Instantly, James and John, the nephews, laid out some plastic and a blanket for JTM, along with some food and water. He got up and walked to it, but was glad to sit down again. A few minutes later, a woman in a radiation suit showed up and drove the van around the barricade and into the woods.
* * * * *
“You still with us, son?”
Harlan Robinson, now wearing a radiation suit, stood over J. Taylor Mohammed at his spot on the side of the road. The sun was setting, which meant that JTM had slept through most of the day. The opium had done its job.
“Yessir, I’m still with you.” Just then, he realized that he was in a lot of pain again. He grabbed his head which hurt horribly.
There’s more opium for you in that brown bottle.” Harlan pointed to the supplies he had just brought. “Just go slowly.”
Harlan went down to one knee next to him. “I’m Harlan Robinson,” he said, “what’s your name?” And he extended his hand.
JTM finished his sip of opium tincture, shook Harlan’s hand and introduced himself. “My name is J. Taylor Mohammed, but my friends always call me JTM.”
“A pleasure to meet you, JTM. We have something worked out for you, but before we get going on it, I’d like to pray with you, if that’s okay.”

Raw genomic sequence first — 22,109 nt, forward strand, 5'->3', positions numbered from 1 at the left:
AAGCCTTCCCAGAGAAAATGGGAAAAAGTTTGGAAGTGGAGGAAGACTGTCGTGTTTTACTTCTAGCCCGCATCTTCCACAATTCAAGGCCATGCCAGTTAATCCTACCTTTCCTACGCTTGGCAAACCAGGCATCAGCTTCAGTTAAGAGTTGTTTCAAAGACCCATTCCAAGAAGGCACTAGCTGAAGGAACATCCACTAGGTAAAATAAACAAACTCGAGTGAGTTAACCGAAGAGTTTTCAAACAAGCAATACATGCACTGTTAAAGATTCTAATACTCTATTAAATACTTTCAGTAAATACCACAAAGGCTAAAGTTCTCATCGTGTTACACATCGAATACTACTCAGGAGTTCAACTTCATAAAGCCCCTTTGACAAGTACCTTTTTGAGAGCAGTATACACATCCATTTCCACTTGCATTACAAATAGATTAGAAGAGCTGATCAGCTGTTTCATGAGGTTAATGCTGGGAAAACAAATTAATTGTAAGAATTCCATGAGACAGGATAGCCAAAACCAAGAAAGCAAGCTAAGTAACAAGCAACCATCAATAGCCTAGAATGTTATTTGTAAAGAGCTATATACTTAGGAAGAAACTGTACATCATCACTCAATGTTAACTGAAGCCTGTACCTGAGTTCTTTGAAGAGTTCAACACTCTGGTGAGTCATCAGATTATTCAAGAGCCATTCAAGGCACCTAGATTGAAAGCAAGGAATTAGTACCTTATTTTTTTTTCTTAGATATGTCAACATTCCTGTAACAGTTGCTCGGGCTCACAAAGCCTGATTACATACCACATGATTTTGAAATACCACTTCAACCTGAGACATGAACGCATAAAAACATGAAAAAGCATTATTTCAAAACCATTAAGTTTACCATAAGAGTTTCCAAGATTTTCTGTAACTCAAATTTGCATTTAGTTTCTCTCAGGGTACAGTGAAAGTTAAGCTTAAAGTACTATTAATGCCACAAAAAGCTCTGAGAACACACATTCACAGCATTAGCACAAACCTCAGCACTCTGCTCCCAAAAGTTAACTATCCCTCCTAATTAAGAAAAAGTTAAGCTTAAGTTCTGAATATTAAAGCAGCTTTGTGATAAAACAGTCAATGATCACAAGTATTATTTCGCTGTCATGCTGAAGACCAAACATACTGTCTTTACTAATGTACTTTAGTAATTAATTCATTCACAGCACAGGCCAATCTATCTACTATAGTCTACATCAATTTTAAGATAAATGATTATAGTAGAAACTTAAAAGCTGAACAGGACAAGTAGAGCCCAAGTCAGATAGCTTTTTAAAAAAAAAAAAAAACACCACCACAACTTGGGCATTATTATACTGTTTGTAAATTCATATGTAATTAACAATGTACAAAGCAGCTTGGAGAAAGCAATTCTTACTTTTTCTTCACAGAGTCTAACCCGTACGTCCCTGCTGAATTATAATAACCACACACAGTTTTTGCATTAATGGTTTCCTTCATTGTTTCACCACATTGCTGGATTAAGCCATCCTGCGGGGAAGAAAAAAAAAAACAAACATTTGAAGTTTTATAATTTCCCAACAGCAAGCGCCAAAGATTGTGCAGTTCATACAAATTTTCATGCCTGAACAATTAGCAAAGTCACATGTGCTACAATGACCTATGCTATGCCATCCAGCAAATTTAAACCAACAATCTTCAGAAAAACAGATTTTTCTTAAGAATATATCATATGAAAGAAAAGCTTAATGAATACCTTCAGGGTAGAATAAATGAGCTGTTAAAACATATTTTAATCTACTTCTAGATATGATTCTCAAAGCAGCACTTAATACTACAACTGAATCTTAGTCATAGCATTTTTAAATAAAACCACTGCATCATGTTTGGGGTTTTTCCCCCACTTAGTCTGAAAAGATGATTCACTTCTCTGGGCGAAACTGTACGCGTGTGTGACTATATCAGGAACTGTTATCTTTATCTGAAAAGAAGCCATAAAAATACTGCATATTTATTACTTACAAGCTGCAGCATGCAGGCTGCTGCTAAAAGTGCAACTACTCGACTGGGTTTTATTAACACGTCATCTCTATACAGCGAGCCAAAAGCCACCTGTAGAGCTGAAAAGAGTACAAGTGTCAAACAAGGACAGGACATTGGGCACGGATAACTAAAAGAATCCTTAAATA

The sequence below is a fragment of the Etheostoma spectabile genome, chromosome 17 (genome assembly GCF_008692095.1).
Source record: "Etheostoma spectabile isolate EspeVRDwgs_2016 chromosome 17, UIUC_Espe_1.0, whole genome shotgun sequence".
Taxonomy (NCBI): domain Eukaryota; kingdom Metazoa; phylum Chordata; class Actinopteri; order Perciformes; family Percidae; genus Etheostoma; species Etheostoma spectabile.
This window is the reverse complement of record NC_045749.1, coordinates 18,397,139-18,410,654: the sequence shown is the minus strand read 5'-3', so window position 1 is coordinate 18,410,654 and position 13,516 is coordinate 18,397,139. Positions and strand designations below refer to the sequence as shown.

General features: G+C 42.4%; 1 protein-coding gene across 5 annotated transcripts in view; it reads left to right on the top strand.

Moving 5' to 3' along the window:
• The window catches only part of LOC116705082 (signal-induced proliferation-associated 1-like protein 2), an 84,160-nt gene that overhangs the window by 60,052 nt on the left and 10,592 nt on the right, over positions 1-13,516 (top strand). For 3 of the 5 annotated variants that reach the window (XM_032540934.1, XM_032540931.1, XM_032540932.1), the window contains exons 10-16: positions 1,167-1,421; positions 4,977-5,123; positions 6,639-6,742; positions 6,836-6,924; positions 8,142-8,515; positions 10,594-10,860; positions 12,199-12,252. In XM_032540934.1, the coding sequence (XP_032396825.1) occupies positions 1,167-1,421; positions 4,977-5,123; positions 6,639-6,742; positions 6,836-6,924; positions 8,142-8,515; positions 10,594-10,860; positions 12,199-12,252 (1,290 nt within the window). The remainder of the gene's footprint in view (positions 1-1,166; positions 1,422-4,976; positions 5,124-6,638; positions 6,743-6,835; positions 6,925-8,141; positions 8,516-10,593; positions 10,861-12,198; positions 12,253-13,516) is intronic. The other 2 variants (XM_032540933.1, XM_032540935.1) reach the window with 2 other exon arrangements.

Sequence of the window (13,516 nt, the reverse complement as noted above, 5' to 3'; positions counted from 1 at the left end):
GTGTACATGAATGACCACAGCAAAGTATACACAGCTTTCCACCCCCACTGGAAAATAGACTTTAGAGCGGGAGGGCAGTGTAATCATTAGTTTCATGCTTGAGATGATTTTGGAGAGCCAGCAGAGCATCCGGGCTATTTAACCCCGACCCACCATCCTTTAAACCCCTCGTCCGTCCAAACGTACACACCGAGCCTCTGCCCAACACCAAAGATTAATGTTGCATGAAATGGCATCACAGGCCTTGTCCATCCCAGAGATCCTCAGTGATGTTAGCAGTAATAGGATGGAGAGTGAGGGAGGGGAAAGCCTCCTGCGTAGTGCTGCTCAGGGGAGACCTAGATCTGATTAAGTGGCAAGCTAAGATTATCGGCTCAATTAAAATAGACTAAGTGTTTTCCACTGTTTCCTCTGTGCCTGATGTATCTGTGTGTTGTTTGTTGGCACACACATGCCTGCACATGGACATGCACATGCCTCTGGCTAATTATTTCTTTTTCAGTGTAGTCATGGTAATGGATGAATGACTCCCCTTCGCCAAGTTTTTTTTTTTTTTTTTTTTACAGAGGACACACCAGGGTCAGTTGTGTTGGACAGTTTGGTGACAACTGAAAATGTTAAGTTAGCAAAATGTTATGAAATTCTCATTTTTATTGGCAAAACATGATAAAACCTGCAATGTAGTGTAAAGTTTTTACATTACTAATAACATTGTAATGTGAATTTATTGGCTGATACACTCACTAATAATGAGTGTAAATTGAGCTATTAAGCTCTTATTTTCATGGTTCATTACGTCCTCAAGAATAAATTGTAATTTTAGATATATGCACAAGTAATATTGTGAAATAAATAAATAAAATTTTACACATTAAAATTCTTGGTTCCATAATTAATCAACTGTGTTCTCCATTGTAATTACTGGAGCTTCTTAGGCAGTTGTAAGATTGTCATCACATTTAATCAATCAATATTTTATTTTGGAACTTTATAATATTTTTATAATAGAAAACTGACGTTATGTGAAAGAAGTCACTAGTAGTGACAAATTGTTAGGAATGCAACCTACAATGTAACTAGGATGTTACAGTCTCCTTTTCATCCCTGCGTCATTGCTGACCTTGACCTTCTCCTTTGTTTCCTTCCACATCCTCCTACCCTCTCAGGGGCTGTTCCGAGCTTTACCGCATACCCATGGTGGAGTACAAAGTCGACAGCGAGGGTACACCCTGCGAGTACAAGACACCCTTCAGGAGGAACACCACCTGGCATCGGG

JTM had only been to a church a few times in his life and really didn’t have an opinion on the God thing. It was something that he had never had to think about, so he hadn’t. But he knew that his grandmother prayed and this felt like a good idea to him.
Harlan dropped to both knees, took JTM’s hands, and lowered his head. “Thank you Father, for giving us the opportunity to help this young man bring meaning to his life while he still can. You are the author of all life and you wish for your children to illuminate this world. Please help me, and especially your child JTM, to open a path for our life to function and spread. JTM’s time is especially short, so we ask for special grace in carrying out this sacred duty. Amen.”
“Amen,” said JTM.
Harlan locked eyes with JTM for a fraction of a second, smiled behind his mask, then stood up, took a few steps away, pulled out some sort of telephone and said, “We’re Go. Now.”
Almost instantly, the florist’s van reappeared. The same woman drove it out, left it running and headed back into the woods. Harlan helped JTM to his feet. “Here we go son. Let’s do this thing.”